Next week marks the first anniversary of the Rana Plaza factory collapse in Bangladesh, where 1200 garment workers died as a result of poor building safety standards.
Many of them were involved in manufacturing garments to supply European clothing brands – the hidden price of the cheap fashion on our high streets.
Many of the brands that sourced supplies from Rana Plaza expressed shock at what happened and claimed that they weren’t aware of the poor health and safety conditions. Some even said they didn’t know that clothes for their brand were being produced in the factory.
For far too long, European companies have been allowed to turn a blind eye to abuses in their supply chains – choosing to ignore poor working conditions, environmental pollution, and worse.
But changes to company reporting requirements being decided in the European parliament in Strasbourg next week mean that could be about to change.
The non-financial reporting reform will require some of Europe’s biggest companies to report on their environmental and human rights impacts, and on what they are doing to address them. It will be an important step forward in increasing the accountability of large companies to society and it is long overdue.
"The measures recognise that a company’s activities are about more than delivering a profit or shareholders; that corporate responsibility is about recognising the full impacts of a business and acting accordingly"
Increased transparency around corporate activities is a fundamental step in bringing business reporting into the 21st century. It is in the interests of business to know and act on risks in their supply chains, as more enlightened business leaders have recognised. As concerned citizens, we expect no less. And as consumers, we are increasingly demanding to know more about what we buy.
Last year’s Eurobarometer survey found that eight out of 10 people were interested in what companies were doing to behave responsibly. But fewer than four in 10 said they were well enough informed.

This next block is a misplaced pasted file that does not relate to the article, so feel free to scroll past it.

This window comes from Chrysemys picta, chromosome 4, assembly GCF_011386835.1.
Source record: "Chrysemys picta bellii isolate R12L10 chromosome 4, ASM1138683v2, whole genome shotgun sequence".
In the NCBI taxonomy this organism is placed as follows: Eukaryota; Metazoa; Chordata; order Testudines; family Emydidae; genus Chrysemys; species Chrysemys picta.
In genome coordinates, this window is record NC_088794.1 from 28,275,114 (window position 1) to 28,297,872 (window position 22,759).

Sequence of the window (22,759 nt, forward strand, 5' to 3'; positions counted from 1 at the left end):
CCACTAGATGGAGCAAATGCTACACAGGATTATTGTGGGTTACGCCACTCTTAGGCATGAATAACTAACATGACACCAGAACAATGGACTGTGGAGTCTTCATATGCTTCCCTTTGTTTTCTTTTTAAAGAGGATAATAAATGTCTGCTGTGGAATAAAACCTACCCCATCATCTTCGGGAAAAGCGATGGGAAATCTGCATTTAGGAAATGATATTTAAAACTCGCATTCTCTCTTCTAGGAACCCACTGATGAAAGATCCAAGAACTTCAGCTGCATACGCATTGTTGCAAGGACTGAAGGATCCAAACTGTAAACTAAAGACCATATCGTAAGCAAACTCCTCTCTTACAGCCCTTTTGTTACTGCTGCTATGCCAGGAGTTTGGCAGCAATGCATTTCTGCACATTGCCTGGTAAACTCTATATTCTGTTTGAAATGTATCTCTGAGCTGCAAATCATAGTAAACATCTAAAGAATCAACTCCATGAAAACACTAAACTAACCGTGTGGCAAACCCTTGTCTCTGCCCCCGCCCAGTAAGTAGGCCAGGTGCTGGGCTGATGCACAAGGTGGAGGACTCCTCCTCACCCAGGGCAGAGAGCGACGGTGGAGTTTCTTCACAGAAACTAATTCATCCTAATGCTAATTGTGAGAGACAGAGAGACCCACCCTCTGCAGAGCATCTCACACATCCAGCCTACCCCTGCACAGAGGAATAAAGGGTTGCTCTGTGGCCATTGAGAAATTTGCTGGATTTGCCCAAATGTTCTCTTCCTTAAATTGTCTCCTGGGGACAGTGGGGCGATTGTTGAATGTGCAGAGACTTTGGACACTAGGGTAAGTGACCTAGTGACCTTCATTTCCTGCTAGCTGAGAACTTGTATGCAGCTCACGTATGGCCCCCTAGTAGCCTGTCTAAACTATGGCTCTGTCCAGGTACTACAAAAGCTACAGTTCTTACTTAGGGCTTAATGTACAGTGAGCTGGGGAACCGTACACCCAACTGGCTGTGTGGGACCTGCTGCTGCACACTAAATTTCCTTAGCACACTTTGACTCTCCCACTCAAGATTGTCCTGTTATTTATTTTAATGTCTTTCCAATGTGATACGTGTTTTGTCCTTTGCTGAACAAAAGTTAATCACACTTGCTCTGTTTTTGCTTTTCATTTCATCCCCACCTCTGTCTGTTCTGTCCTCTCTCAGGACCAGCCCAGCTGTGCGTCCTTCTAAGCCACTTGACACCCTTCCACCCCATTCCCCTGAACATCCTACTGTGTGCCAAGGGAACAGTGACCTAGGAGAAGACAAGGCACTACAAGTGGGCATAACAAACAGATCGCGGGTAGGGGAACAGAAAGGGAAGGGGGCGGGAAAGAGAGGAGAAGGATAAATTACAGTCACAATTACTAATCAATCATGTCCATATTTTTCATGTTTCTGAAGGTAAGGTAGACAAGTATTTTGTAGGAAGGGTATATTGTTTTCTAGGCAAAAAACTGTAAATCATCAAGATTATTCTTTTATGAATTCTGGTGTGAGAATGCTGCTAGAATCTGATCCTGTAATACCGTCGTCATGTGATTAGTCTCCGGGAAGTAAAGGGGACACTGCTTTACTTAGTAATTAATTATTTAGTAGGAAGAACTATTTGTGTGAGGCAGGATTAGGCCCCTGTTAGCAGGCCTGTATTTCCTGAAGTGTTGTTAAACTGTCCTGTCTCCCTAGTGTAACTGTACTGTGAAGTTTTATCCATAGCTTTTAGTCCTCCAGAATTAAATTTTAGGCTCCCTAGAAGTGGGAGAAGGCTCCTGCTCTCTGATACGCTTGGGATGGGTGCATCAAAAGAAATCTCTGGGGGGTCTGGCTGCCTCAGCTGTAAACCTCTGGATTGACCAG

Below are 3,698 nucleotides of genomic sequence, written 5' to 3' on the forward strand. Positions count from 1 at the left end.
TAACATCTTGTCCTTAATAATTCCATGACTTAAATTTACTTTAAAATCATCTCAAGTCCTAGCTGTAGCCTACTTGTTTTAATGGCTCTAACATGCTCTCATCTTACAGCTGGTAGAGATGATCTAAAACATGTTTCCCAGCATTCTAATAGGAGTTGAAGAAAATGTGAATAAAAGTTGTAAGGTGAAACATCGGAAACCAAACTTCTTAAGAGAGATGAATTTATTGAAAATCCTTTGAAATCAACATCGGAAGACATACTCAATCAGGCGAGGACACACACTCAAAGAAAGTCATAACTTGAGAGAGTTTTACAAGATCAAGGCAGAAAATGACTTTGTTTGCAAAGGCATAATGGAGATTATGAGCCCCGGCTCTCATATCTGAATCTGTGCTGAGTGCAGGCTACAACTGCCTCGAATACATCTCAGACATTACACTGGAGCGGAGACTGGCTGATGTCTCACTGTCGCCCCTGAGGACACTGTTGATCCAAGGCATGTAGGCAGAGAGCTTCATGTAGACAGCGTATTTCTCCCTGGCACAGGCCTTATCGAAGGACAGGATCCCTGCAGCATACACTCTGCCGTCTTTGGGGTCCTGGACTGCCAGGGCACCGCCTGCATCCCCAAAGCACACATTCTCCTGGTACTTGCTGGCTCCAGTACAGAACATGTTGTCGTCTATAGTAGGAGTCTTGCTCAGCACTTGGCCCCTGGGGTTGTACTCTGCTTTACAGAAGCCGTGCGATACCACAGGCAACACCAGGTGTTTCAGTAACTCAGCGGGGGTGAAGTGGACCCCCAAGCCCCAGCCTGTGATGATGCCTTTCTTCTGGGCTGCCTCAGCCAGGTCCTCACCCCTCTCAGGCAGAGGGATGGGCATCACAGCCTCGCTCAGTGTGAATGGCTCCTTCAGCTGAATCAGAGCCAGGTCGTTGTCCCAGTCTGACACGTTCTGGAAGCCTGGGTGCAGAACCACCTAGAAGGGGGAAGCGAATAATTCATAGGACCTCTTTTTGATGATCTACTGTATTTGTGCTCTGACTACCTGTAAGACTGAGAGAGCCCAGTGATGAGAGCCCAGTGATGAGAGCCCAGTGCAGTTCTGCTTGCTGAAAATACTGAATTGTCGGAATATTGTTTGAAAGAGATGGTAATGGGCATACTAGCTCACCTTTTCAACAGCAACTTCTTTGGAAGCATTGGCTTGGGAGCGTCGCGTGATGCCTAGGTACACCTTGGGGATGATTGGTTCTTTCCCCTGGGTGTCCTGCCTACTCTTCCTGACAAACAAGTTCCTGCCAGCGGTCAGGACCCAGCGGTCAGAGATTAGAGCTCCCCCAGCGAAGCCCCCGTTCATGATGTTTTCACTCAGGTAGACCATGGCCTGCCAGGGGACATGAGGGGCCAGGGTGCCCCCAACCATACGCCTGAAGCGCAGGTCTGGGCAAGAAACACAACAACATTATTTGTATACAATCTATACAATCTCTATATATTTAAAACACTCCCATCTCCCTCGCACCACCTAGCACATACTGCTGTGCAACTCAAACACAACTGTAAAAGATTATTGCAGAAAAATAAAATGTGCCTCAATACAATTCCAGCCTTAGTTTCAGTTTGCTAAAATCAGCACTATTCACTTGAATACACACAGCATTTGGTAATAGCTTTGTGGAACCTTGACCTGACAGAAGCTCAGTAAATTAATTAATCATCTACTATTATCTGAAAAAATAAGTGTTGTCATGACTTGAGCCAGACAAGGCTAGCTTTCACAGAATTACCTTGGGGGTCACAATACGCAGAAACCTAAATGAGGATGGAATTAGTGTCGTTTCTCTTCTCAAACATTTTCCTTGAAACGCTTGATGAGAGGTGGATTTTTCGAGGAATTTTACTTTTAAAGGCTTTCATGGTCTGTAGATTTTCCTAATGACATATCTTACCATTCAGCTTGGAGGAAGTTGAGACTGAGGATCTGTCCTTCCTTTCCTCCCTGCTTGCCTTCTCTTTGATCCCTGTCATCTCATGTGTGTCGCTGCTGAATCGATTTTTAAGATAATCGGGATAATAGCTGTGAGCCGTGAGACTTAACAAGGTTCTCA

The reforms being voted on in the parliament, in truth, do not go far enough in addressing these concerns. They will only apply to 6000 of Europe’s 42,000 large companies. While listed brands such as Benetton, H&M, Zara and Mexx will be covered by these requirements, companies facing similar human rights risks such as C&A, Mango, Diesel and S.Oliver will not, simply because they are not listed on a stock exchange.
And while companies will be required to address social and environmental issues, it will be up to individual companies to decide what they report on, meaning that concerned consumers, workers or communities may still be left in the dark.
What is more, under the proposals, individual member states will decide what sanctions to enforce on companies that fail to comply. Businesses across Europe will still not face a level playing field.
But MEPs voting to push forward these reforms can still take credit for taking a step in the right direction. The measures recognise that a company’s activities are about more than delivering a profit or shareholders; that corporate responsibility is about recognising the full impacts of a business and acting accordingly.
Beyond Europe, moves are already afoot to raise the bar still higher. There has been talk of a binding international treaty on business and human rights. And within the UK, the government is considering legislation to force companies to address slave labour in their supply chains.
The European parliament has already shown its support for a more responsible approach to business and the economy.
A new chapter will open after the elections and MEPs will have the opportunity to move forward on a more ambitious agenda, taking forward the issues of business and human rights. We hope that the new intake of MEPs will be up to the task.